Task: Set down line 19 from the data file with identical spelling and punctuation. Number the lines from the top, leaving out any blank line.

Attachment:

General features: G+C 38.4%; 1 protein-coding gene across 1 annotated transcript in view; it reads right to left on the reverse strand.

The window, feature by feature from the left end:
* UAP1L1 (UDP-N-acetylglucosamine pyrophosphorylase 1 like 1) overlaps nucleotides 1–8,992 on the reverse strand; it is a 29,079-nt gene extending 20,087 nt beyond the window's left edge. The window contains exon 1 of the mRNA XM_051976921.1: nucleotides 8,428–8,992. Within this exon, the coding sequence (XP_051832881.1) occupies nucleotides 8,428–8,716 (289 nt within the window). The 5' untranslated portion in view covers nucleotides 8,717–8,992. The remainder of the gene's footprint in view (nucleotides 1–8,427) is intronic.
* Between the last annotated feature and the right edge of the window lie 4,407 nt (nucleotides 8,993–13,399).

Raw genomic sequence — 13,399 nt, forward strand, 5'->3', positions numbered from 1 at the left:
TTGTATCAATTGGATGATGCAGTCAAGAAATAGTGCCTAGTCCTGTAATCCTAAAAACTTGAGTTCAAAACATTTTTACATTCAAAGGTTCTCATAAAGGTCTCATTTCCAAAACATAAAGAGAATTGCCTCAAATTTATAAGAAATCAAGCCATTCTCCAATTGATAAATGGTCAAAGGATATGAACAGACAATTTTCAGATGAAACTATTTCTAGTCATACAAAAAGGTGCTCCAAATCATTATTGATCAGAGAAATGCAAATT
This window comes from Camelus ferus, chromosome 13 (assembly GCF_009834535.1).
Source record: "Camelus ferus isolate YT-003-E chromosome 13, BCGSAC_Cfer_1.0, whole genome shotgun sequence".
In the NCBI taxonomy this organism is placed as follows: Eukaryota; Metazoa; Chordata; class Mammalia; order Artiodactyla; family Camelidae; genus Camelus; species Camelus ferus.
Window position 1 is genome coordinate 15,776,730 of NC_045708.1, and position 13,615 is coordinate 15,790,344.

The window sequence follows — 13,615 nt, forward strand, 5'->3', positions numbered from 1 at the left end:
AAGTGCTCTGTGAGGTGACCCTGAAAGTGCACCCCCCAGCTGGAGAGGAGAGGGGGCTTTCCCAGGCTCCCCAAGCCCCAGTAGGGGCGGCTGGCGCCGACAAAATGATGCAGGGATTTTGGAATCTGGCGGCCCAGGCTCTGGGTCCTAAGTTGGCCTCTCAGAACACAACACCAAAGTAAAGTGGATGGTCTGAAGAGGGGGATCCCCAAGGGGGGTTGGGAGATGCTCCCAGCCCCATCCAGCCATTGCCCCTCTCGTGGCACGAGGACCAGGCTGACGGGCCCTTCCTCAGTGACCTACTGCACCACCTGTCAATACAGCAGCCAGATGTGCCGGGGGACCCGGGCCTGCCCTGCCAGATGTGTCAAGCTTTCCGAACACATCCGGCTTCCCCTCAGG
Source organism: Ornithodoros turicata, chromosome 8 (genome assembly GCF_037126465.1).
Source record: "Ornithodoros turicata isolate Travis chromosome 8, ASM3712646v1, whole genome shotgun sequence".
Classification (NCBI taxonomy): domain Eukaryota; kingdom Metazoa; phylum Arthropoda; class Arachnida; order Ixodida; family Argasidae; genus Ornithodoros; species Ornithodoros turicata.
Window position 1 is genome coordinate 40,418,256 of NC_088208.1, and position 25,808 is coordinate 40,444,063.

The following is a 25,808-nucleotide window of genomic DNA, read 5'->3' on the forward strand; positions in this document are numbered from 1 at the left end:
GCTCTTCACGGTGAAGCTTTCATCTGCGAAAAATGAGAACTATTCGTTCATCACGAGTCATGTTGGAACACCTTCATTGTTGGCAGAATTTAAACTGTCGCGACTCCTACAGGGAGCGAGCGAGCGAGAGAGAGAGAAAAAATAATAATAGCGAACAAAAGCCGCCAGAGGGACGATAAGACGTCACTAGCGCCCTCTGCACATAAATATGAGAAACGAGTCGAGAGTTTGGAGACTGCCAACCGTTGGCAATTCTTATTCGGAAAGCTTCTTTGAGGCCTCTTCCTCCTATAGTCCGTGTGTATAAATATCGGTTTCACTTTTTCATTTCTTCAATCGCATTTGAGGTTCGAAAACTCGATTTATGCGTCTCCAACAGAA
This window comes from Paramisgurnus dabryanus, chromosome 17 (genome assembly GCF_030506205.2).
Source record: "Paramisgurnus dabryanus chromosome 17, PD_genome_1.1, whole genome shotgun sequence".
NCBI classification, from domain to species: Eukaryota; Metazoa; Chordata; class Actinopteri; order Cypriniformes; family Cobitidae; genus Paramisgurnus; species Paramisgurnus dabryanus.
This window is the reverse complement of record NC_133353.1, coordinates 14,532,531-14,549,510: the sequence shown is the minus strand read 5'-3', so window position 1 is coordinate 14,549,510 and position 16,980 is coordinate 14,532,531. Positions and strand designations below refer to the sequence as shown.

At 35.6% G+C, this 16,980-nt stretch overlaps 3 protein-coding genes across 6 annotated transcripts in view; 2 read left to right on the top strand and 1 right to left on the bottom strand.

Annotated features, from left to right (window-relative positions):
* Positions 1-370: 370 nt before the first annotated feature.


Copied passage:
This window comes from Paramisgurnus dabryanus, chromosome 17 (genome assembly GCF_030506205.2).